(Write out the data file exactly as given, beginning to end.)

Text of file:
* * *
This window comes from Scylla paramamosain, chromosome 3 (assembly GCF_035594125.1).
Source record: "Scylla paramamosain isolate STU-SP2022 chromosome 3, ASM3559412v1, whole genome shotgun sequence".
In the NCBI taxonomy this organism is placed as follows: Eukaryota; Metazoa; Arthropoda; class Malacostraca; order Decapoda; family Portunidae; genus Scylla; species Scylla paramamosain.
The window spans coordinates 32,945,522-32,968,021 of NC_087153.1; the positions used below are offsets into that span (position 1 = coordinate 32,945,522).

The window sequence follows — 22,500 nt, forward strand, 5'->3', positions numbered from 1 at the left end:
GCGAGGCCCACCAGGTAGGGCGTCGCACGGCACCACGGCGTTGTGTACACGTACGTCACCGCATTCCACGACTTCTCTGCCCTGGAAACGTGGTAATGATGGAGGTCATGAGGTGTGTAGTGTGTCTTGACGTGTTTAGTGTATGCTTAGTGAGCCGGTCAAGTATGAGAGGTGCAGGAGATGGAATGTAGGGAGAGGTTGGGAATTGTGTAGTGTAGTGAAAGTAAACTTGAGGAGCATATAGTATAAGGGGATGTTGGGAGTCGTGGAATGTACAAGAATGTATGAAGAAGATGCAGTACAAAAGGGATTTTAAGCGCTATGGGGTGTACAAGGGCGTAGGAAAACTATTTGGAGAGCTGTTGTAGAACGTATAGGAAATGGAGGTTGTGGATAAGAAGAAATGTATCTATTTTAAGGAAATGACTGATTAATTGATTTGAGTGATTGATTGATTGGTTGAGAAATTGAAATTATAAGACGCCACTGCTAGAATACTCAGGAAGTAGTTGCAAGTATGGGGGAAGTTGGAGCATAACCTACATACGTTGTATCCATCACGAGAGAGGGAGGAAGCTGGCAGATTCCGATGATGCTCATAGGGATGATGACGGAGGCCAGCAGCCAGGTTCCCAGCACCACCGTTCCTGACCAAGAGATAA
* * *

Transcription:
This window comes from Scylla paramamosain, chromosome 3 (assembly GCF_035594125.1).
Source record: "Scylla paramamosain isolate STU-SP2022 chromosome 3, ASM3559412v1, whole genome shotgun sequence".
In the NCBI taxonomy this organism is placed as follows: Eukaryota; Metazoa; Arthropoda; class Malacostraca; order Decapoda; family Portunidae; genus Scylla; species Scylla paramamosain.
The window spans coordinates 32,945,522-32,968,021 of NC_087153.1; the positions used below are offsets into that span (position 1 = coordinate 32,945,522).

The window sequence follows — 22,500 nt, forward strand, 5'->3', positions numbered from 1 at the left end:
GCGAGGCCCACCAGGTAGGGCGTCGCACGGCACCACGGCGTTGTGTACACGTACGTCACCGCATTCCACGACTTCTCTGCCCTGGAAACGTGGTAATGATGGAGGTCATGAGGTGTGTAGTGTGTCTTGACGTGTTTAGTGTATGCTTAGTGAGCCGGTCAAGTATGAGAGGTGCAGGAGATGGAATGTAGGGAGAGGTTGGGAATTGTGTAGTGTAGTGAAAGTAAACTTGAGGAGCATATAGTATAAGGGGATGTTGGGAGTCGTGGAATGTACAAGAATGTATGAAGAAGATGCAGTACAAAAGGGATTTTAAGCGCTATGGGGTGTACAAGGGCGTAGGAAAACTATTTGGAGAGCTGTTGTAGAACGTATAGGAAATGGAGGTTGTGGATAAGAAGAAATGTATCTATTTTAAGGAAATGACTGATTAATTGATTTGAGTGATTGATTGATTGGTTGAGAAATTGAAATTATAAGACGCCACTGCTAGAATACTCAGGAAGTAGTTGCAAGTATGGGGGAAGTTGGAGCATAACCTACATACGTTGTATCCATCACGAGAGAGGGAGGAAGCTGGCAGATTCCGATGATGCTCATAGGGATGATGACGGAGGCCAGCAGCCAGGTTCCCAGCACCACCGTTCCTGACCAAGAGATAA